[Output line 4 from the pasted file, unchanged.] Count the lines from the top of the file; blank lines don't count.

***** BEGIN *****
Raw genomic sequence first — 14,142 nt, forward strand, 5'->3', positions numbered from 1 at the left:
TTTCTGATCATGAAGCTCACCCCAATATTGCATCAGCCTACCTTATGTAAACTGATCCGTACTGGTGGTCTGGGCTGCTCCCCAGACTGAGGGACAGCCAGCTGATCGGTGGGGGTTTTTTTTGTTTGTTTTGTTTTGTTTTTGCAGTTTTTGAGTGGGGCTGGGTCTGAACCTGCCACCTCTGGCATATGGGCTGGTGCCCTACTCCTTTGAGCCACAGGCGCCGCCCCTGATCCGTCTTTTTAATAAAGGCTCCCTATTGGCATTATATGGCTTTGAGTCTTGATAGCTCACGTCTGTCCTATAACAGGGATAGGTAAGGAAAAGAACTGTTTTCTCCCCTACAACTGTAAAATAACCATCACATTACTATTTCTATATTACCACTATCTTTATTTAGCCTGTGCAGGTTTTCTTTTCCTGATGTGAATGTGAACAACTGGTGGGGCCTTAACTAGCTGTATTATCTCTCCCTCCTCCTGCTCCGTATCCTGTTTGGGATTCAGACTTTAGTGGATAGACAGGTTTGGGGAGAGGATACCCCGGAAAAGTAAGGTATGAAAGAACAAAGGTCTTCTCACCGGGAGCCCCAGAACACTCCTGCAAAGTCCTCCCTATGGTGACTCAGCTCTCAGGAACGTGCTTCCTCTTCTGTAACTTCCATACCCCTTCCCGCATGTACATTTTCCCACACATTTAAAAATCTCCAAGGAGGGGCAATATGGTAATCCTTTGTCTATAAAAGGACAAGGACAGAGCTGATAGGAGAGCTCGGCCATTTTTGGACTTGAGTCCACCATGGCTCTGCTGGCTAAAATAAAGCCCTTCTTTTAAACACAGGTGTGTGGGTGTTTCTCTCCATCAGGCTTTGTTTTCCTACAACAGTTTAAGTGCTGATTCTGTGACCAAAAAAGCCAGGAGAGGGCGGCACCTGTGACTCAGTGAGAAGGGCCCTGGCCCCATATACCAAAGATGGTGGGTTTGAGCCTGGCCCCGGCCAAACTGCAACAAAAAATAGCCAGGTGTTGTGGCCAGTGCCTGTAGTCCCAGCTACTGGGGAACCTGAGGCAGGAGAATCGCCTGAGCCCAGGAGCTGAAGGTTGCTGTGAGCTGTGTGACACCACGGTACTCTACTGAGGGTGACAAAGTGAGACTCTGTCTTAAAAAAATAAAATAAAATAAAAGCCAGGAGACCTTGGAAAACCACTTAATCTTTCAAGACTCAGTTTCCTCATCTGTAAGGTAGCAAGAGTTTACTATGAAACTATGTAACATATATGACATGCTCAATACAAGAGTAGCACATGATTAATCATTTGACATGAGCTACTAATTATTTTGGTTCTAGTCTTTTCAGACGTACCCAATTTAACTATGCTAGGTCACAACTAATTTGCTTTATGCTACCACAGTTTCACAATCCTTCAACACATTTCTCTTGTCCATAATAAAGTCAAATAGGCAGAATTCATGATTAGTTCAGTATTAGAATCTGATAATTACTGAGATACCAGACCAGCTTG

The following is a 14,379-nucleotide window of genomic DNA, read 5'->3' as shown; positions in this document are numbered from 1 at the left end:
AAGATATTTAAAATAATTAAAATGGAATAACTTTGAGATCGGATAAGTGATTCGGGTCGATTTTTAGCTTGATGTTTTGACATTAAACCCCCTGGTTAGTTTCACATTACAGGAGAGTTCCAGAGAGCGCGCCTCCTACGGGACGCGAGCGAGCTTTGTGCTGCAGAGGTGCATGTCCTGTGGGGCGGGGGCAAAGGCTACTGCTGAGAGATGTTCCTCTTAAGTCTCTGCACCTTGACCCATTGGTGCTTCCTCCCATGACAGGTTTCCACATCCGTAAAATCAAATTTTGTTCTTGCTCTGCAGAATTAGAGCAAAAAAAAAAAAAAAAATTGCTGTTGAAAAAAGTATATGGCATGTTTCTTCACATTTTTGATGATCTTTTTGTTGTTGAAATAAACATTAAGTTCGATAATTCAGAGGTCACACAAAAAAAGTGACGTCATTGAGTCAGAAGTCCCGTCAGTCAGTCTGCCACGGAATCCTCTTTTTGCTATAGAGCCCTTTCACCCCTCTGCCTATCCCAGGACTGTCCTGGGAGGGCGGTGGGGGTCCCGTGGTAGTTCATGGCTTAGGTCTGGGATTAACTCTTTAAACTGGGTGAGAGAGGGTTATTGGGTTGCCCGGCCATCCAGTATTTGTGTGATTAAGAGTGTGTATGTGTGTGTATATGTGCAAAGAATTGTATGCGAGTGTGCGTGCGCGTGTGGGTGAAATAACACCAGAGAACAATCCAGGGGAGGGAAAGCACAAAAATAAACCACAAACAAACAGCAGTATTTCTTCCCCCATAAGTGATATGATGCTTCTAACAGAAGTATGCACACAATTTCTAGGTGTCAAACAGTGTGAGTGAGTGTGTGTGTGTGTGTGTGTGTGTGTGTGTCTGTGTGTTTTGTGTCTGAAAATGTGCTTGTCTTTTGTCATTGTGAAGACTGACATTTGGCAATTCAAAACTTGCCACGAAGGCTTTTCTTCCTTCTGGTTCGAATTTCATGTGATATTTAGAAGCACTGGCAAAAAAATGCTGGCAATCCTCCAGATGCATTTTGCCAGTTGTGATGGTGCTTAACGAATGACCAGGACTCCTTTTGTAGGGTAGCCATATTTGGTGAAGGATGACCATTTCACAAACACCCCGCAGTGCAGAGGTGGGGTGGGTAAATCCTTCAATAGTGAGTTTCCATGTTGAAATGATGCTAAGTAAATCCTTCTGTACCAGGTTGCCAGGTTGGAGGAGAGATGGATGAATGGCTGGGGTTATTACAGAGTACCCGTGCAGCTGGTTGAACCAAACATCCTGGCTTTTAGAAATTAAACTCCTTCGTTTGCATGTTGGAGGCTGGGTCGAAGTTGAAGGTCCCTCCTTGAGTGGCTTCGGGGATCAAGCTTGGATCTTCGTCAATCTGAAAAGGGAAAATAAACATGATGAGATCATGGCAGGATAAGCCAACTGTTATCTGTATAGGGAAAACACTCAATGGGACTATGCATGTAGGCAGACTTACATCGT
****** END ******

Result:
AAGATATTTAAAATAATTAAAATGGAATAACTTTGAGATCGGATAAGTGATTCGGGTCGATTTTTAGCTTGATGTTTTGACATTAAACCCCCTGGTTAGTTTCACATTACAGGAGAGTTCCAGAGAGCGCGCCTCCTACGGGACGCGAGCGAGCTTTGTGCTGCAGAGGTGCATGTCCTGTGGGGCGGGGGCAAAGGCTACTGCTGAGAGATGTTCCTCTTAAGTCTCTGCACCTTGACCCATTGGTGCTTCCTCCCATGACAGGTTTCCACATCCGTAAAATCAAATTTTGTTCTTGCTCTGCAGAATTAGAGCAAAAAAAAAAAAAAAAATTGCTGTTGAAAAAAGTATATGGCATGTTTCTTCACATTTTTGATGATCTTTTTGTTGTTGAAATAAACATTAAGTTCGATAATTCAGAGGTCACACAAAAAAAGTGACGTCATTGAGTCAGAAGTCCCGTCAGTCAGTCTGCCACGGAATCCTCTTTTTGCTATAGAGCCCTTTCACCCCTCTGCCTATCCCAGGACTGTCCTGGGAGGGCGGTGGGGGTCCCGTGGTAGTTCATGGCTTAGGTCTGGGATTAACTCTTTAAACTGGGTGAGAGAGGGTTATTGGGTTGCCCGGCCATCCAGTATTTGTGTGATTAAGAGTGTGTATGTGTGTGTATATGTGCAAAGAATTGTATGCGAGTGTGCGTGCGCGTGTGGGTGAAATAACACCAGAGAACAATCCAGGGGAGGGAAAGCACAAAAATAAACCACAAACAAACAGCAGTATTTCTTCCCCCATAAGTGATATGATGCTTCTAACAGAAGTATGCACACAATTTCTAGGTGTCAAACAGTGTGAGTGAGTGTGTGTGTGTGTGTGTGTGTGTGTGTGTCTGTGTGTTTTGTGTCTGAAAATGTGCTTGTCTTTTGTCATTGTGAAGACTGACATTTGGCAATTCAAAACTTGCCACGAAGGCTTTTCTTCCTTCTGGTTCGAATTTCATGTGATATTTAGAAGCACTGGCAAAAAAATGCTGGCAATCCTCCAGATGCATTTTGCCAGTTGTGATGGTGCTTAACGAATGACCAGGACTCCTTTTGTAGGGTAGCCATATTTGGTGAAGGATGACCATTTCACAAACACCCCGCAGTGCAGAGGTGGGGTGGGTAAATCCTTCAATAGTGAGTTTCCATGTTGAAATGATGCTAAGTAAATCCTTCTGTACCAGGTTGCCAGGTTGGAGGAGAGATGGATGAATGGCTGGGGTTATTACAGAGTACCCGTGCAGCTGGTTGAACCAAACATCCTGGCTTTTAGAAATTAAACTCCTTCGTTTGCATGTTGGAGGCTGGGTCGAAGTTGAAGGTCCCTCCTTGAGTGGCTTCGGGGATCAAGCTTGGATCTTCGTCAATCTGAAAAGGGAAAATAAACATGATGAGATCATGGCAGGATAAGCCAACTGTTATCTGTATAGGGAAAACACTCAATGGGACTATGCATGTAGGCAGACTTACATCGT